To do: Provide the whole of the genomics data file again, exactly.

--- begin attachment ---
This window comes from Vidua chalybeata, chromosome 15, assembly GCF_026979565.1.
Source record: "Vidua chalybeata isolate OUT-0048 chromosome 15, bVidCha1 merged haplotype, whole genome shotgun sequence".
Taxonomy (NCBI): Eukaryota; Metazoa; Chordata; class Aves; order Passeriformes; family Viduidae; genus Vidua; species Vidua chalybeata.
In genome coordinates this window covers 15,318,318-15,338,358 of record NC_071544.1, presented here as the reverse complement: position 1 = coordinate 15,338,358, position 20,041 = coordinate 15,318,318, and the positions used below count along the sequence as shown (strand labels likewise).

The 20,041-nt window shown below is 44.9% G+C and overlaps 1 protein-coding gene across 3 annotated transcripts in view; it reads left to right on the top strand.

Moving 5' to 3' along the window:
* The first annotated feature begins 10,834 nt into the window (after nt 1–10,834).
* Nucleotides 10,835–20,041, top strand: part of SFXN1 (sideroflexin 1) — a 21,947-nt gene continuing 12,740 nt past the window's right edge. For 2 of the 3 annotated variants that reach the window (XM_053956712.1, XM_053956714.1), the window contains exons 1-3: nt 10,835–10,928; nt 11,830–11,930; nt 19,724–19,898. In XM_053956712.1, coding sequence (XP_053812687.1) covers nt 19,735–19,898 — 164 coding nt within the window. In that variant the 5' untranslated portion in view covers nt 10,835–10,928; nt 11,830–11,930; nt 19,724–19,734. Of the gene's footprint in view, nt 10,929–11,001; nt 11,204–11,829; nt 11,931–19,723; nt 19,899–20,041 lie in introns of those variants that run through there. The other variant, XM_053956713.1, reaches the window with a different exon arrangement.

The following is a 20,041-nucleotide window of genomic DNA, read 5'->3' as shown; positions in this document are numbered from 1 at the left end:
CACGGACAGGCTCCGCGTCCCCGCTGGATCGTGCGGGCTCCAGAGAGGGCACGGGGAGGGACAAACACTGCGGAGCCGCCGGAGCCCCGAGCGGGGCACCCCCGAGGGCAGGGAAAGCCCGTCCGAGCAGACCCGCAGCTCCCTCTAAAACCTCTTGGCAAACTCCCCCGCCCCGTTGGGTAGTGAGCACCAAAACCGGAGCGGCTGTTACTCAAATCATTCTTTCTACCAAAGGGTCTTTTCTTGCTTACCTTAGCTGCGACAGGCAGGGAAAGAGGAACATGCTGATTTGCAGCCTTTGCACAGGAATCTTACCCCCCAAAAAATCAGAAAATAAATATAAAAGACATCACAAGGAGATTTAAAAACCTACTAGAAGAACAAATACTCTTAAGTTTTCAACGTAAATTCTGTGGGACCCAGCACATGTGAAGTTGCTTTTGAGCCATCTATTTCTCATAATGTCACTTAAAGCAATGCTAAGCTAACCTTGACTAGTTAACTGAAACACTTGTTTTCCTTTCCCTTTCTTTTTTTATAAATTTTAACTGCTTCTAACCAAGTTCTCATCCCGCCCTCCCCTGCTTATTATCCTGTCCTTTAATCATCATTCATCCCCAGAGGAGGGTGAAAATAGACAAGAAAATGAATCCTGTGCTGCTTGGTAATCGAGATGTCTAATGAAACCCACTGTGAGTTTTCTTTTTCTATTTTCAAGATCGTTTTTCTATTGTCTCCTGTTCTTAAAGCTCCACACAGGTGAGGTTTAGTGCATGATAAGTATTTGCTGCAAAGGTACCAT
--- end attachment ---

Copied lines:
This window comes from Vidua chalybeata, chromosome 15, assembly GCF_026979565.1.
Source record: "Vidua chalybeata isolate OUT-0048 chromosome 15, bVidCha1 merged haplotype, whole genome shotgun sequence".
Taxonomy (NCBI): Eukaryota; Metazoa; Chordata; class Aves; order Passeriformes; family Viduidae; genus Vidua; species Vidua chalybeata.
In genome coordinates this window covers 15,318,318-15,338,358 of record NC_071544.1, presented here as the reverse complement: position 1 = coordinate 15,338,358, position 20,041 = coordinate 15,318,318, and the positions used below count along the sequence as shown (strand labels likewise).

The 20,041-nt window shown below is 44.9% G+C and overlaps 1 protein-coding gene across 3 annotated transcripts in view; it reads left to right on the top strand.

Moving 5' to 3' along the window:
* The first annotated feature begins 10,834 nt into the window (after nt 1–10,834).
* Nucleotides 10,835–20,041, top strand: part of SFXN1 (sideroflexin 1) — a 21,947-nt gene continuing 12,740 nt past the window's right edge. For 2 of the 3 annotated variants that reach the window (XM_053956712.1, XM_053956714.1), the window contains exons 1-3: nt 10,835–10,928; nt 11,830–11,930; nt 19,724–19,898. In XM_053956712.1, coding sequence (XP_053812687.1) covers nt 19,735–19,898 — 164 coding nt within the window. In that variant the 5' untranslated portion in view covers nt 10,835–10,928; nt 11,830–11,930; nt 19,724–19,734. Of the gene's footprint in view, nt 10,929–11,001; nt 11,204–11,829; nt 11,931–19,723; nt 19,899–20,041 lie in introns of those variants that run through there. The other variant, XM_053956713.1, reaches the window with a different exon arrangement.

The following is a 20,041-nucleotide window of genomic DNA, read 5'->3' as shown; positions in this document are numbered from 1 at the left end:
CACGGACAGGCTCCGCGTCCCCGCTGGATCGTGCGGGCTCCAGAGAGGGCACGGGGAGGGACAAACACTGCGGAGCCGCCGGAGCCCCGAGCGGGGCACCCCCGAGGGCAGGGAAAGCCCGTCCGAGCAGACCCGCAGCTCCCTCTAAAACCTCTTGGCAAACTCCCCCGCCCCGTTGGGTAGTGAGCACCAAAACCGGAGCGGCTGTTACTCAAATCATTCTTTCTACCAAAGGGTCTTTTCTTGCTTACCTTAGCTGCGACAGGCAGGGAAAGAGGAACATGCTGATTTGCAGCCTTTGCACAGGAATCTTACCCCCCAAAAAATCAGAAAATAAATATAAAAGACATCACAAGGAGATTTAAAAACCTACTAGAAGAACAAATACTCTTAAGTTTTCAACGTAAATTCTGTGGGACCCAGCACATGTGAAGTTGCTTTTGAGCCATCTATTTCTCATAATGTCACTTAAAGCAATGCTAAGCTAACCTTGACTAGTTAACTGAAACACTTGTTTTCCTTTCCCTTTCTTTTTTTATAAATTTTAACTGCTTCTAACCAAGTTCTCATCCCGCCCTCCCCTGCTTATTATCCTGTCCTTTAATCATCATTCATCCCCAGAGGAGGGTGAAAATAGACAAGAAAATGAATCCTGTGCTGCTTGGTAATCGAGATGTCTAATGAAACCCACTGTGAGTTTTCTTTTTCTATTTTCAAGATCGTTTTTCTATTGTCTCCTGTTCTTAAAGCTCCACACAGGTGAGGTTTAGTGCATGATAAGTATTTGCTGCAAAGGTACCAT